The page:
I made a claim for lifting injury compensation after a heavy lifting accident at work for which my employer admitted liability. However the Injuries Board assessment of how much compensation for a lifting injury I should get seems low to me. Should I accept it?

Eoin P. Campbell, LL.B., Solicitor

Editor in Chief

Eoin P. Campbell

Question:

I made a claim for lifting injury compensation after a heavy lifting accident at work for which my employer admitted liability. However the Injuries Board assessment of how much compensation for a lifting injury I should get seems low to me. Should I accept it?

Answer:

Without conducting an evaluation of your lifting injury compensation claim, it is impossible to determine whether you should accept the Injuries Board´s assessment of how much compensation for a lifting injury you should receive or not. The Injuries Board will have made their calculations based on the information you provided them when you submitted your lifting injury compensation claim and the independent medical examination you underwent.

Unfortunately there is no dedicated area on either the online application or the hard copy of Application Form A for you to expand on how the heavy lifting at work injury has affected your everyday life and, without knowing the how badly you may have been incapacitated by your accident, the Injuries Board will have calculated how much compensation for a lifting injury you were entitled to based only on the medical facts of your lifting injury in relation to your sex, age and general state of health prior to your accident at work and the specific injury compensation figures published in the Book of Quantum.

Your “loss of amenity” is an important factor in a lifting injury claim for compensation should you be unable to complete day-to-day tasks or if your enjoyment of leisure and social pursuits has suffered because of your heavy lifting at work injury. Due to the nature of some lifting injuries, this factor can account for a substantial part of a lifting injury compensation claim and it is strongly recommended that you maintain a diary to record the effect that your lifting injury has on your daily quality of life.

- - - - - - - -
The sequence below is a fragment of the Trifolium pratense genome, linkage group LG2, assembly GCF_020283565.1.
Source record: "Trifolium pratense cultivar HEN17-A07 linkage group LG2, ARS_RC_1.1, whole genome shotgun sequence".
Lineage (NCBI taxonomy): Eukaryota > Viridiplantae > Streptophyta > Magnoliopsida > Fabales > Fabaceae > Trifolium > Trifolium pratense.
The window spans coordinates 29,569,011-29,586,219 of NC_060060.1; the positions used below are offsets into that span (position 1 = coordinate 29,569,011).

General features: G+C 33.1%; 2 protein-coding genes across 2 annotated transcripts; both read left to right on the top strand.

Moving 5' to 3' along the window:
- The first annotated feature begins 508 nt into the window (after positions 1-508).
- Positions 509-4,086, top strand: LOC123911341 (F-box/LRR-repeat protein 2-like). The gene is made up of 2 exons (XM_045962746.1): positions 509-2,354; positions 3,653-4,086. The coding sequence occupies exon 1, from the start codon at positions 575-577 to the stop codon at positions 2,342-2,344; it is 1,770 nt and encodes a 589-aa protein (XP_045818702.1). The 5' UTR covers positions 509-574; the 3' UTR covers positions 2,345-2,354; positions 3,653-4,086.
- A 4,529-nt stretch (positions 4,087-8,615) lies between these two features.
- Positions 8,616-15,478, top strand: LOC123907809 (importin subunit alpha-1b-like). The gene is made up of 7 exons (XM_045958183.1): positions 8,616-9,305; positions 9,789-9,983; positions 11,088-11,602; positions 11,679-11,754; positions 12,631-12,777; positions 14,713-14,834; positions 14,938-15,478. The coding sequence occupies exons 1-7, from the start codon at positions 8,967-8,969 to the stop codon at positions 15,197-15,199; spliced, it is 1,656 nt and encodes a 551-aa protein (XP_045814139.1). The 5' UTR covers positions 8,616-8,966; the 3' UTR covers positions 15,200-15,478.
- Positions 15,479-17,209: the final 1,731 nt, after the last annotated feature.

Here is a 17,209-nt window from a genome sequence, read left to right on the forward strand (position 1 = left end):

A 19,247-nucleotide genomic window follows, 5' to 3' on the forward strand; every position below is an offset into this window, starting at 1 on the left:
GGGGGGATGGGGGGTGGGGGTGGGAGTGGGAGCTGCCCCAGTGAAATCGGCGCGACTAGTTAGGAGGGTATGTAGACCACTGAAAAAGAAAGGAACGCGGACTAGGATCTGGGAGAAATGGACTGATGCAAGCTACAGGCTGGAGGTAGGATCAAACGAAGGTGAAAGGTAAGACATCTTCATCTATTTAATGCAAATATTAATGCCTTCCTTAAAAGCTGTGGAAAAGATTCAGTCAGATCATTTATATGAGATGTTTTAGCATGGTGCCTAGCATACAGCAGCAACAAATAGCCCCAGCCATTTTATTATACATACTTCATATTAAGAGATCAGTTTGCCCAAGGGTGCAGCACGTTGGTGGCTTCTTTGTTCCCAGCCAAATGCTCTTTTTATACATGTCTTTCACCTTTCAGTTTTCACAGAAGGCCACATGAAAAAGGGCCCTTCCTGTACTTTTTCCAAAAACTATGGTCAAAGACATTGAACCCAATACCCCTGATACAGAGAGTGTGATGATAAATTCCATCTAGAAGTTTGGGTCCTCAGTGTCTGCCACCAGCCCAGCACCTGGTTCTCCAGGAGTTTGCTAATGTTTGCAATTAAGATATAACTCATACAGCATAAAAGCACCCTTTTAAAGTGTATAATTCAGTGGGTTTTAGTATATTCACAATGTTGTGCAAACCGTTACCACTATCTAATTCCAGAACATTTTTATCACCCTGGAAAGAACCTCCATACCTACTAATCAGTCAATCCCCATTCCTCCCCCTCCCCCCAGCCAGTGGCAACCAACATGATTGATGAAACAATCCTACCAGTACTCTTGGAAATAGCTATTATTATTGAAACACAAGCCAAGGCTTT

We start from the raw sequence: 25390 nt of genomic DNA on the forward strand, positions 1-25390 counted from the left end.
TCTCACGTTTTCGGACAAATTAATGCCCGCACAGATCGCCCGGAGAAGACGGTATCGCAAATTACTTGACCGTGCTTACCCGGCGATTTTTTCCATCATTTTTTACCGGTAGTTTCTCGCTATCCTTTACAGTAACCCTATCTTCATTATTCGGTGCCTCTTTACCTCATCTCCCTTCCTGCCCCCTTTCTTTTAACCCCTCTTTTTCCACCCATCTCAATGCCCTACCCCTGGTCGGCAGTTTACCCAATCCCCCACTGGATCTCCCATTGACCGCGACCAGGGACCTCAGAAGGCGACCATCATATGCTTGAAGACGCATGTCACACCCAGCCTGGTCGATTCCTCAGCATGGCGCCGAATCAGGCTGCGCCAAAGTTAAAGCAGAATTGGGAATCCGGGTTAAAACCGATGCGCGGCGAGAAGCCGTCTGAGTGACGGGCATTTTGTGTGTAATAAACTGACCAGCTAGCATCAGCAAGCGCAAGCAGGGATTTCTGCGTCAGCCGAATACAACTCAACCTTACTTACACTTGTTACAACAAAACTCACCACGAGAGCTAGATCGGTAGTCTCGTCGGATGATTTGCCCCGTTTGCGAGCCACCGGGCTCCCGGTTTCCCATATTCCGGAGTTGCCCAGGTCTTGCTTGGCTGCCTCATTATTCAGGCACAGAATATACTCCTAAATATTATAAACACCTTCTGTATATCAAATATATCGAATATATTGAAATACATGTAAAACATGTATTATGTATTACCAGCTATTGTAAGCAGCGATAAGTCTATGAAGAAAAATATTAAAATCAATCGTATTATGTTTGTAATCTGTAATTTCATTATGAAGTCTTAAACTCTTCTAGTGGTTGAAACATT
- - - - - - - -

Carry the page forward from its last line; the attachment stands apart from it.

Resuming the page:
If you have suffered any negative consequences to your emotional well-being due to how your heavy lifting at work injury occurred or during your recovery, you may also be able to include this element of your accident in your lifting injury claim for compensation. Some victims of a serious lifting injury at work develop anxiety and depression during their recovery due to the constant immobility and, if these emotional traumas manifested after the medical examination of your lifting injury had taken place, they would have been omitted from the information communicated to the Injuries Board and left out of the Injuries Board´s assessment of your claim for lifting injury compensation.

With so many possible variables, it is easy to understand why no two lifting injury claims for compensation are the same. It could be possible that your perception of how much compensation for a lifting injury you should be entitled to is based upon what you have heard or read but, unless you undergo an evaluation of your injury and its consequences with an experienced work injury claims solicitor, it is unlikely that you will ever be certain that the assessment conducted by the Injuries Board reflects the true extent of your lifting injury or represents adequate lifting injury compensation.

As the Injuries Board Ireland has already issued its assessment of your lifting injury compensation claim, it is recommended that you speak with a work injury claims solicitor at the first practical opportunity. Once you have discussed the circumstances of your lifting injury at work and the consequences that the injury has had on your quality of life, your solicitor will advise you whether to accept the Injury Board Ireland´s assessment of your lifting injury claim or to pursue your entitlement to lifting injury compensation through other channels.